Watch Einride remotely operate its single driver, multiple vehicle transport Pods
This new capability has the potential to transform shipping networks in terms of cost and efficiency
Einride is publicly showcasing its one operator to multiple vehicle capability in action at a customer site. This technology sets the precedent for a future where one remote operator can take responsibility for several self-driving Pods, monitoring them when in autonomous mode and taking active control of a vehicle for unforeseen or more complicated maneuvers, such as parking at a loading dock.
As autonomous electric transport (AET) vehicles such as the Einride Pod are introduced into a freight network, transport managers will be able to employ operators who will monitor and control fleets of driverless vehicles from a remote drive station, eventually expanding up to as many as ten per operator. This has the potential to increase the average work day for a fleet of vehicles from 8 to 24 hours with optimized charging, loading, and unloading schedules, increasing productivity up to 200 percent while reducing the hourly cost of transport by 30 percent.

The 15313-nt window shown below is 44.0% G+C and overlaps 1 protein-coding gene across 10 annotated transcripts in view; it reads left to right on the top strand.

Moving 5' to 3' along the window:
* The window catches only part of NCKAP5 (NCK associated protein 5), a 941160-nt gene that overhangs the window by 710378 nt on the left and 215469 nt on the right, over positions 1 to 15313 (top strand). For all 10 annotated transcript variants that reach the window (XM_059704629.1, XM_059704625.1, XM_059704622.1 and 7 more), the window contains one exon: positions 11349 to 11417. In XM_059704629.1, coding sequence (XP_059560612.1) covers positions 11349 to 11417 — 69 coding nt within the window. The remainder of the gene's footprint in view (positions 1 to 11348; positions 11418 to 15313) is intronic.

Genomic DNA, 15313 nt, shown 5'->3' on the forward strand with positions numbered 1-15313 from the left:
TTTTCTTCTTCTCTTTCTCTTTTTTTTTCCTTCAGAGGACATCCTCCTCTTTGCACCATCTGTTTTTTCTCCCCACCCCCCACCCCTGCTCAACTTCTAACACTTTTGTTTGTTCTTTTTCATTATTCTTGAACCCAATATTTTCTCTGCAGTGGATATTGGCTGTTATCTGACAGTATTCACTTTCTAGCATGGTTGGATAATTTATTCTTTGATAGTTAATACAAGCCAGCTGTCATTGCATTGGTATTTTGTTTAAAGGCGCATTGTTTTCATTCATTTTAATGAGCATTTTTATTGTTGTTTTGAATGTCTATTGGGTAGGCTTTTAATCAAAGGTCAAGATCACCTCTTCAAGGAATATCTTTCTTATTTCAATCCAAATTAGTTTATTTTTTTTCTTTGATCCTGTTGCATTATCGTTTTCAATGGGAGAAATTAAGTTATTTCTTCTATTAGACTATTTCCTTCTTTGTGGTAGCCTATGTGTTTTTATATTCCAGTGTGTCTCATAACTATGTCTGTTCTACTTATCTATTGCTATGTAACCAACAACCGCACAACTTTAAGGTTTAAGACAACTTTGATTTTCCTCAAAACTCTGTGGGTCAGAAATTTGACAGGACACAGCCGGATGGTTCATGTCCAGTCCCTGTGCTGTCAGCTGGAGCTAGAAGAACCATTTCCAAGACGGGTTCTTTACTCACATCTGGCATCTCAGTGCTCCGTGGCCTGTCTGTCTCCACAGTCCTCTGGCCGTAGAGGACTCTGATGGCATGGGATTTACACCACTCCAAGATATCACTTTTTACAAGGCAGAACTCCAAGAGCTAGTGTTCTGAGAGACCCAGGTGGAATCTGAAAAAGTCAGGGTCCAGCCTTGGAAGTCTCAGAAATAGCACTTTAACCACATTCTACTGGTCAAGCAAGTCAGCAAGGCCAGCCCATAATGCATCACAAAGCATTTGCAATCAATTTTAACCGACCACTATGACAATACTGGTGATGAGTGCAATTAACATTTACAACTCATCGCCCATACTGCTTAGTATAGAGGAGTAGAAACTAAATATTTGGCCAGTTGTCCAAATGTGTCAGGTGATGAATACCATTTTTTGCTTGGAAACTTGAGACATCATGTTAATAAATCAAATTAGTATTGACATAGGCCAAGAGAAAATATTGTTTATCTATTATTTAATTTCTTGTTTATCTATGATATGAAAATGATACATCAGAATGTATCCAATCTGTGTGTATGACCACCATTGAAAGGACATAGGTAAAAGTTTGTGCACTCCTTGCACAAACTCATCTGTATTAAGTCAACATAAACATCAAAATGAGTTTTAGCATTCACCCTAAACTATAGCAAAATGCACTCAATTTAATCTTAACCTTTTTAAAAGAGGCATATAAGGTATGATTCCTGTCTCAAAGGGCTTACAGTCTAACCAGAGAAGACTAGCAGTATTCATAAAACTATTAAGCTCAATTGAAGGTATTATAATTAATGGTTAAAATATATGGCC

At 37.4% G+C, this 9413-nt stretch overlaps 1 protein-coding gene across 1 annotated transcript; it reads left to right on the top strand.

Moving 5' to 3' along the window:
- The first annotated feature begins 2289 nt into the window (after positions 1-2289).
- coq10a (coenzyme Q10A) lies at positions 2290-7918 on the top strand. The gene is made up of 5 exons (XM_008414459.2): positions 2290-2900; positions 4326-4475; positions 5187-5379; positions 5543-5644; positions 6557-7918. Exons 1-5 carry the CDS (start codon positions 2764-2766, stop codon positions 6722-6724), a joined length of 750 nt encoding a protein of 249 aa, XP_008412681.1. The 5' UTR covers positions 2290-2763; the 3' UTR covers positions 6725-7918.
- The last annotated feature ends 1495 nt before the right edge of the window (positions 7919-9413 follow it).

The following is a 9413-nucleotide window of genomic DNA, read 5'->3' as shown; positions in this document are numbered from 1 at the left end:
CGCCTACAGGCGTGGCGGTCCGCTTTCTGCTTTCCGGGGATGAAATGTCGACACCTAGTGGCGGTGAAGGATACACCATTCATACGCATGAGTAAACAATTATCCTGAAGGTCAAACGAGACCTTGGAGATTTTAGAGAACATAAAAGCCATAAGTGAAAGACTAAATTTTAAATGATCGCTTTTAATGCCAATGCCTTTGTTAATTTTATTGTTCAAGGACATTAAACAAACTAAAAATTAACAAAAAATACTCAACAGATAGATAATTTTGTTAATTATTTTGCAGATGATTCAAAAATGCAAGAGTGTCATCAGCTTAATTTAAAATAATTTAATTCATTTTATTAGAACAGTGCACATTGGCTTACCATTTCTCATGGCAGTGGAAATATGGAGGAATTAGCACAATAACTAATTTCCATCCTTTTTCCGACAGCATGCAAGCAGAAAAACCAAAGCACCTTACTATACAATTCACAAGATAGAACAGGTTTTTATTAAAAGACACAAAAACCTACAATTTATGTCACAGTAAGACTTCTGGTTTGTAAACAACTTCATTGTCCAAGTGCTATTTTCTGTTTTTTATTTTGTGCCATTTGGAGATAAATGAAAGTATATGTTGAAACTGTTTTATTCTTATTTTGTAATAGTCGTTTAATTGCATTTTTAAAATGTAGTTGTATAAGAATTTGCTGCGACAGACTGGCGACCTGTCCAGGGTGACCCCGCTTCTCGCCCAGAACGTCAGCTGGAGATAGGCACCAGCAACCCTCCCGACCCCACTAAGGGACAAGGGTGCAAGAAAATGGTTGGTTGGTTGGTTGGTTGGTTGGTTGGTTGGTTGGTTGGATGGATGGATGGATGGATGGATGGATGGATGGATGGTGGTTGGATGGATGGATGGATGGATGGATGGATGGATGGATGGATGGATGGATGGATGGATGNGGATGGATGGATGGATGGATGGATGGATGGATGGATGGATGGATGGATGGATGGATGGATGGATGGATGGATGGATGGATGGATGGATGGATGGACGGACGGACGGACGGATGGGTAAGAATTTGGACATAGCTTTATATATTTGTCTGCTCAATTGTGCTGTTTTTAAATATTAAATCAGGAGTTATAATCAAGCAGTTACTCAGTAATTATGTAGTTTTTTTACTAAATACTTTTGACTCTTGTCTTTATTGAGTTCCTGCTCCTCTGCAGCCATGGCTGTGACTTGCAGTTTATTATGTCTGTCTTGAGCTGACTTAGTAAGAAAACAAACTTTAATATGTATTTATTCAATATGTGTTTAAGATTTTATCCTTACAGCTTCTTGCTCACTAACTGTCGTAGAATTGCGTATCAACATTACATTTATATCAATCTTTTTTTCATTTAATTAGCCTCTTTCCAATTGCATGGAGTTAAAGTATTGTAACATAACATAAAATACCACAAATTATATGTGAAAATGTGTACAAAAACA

Additionally, many tedious or time-consuming tasks will be a thing of the past for operators, as he or she will not have to wait for loading and unloading, refueling or recharging to oversee and operate other vehicles.
Expanding the driver-to-vehicle ratio from one-to-one to one-to-many also has the potential to exponentially improve fleet efficiency in terms of cost, time, and sustainability. Currently with Einride's Freight Mobility Platform, shippers are able to track their entire fleets in real time and optimize routes and schedules for cost and emissions reduction. The platform also provides recommendations on where to introduce low- or zero-emissions transport options into the network.
In place of long, tiresome, and potentially dangerous hours on the road, remote operators will have a more stable, safe, and regular work environment. This fundamental shift will be crucial in addressing the systematic problems in the trucking industry, such as a shortage of over 51,000 truckers and a gender split that is only 6 percent female in the U.S.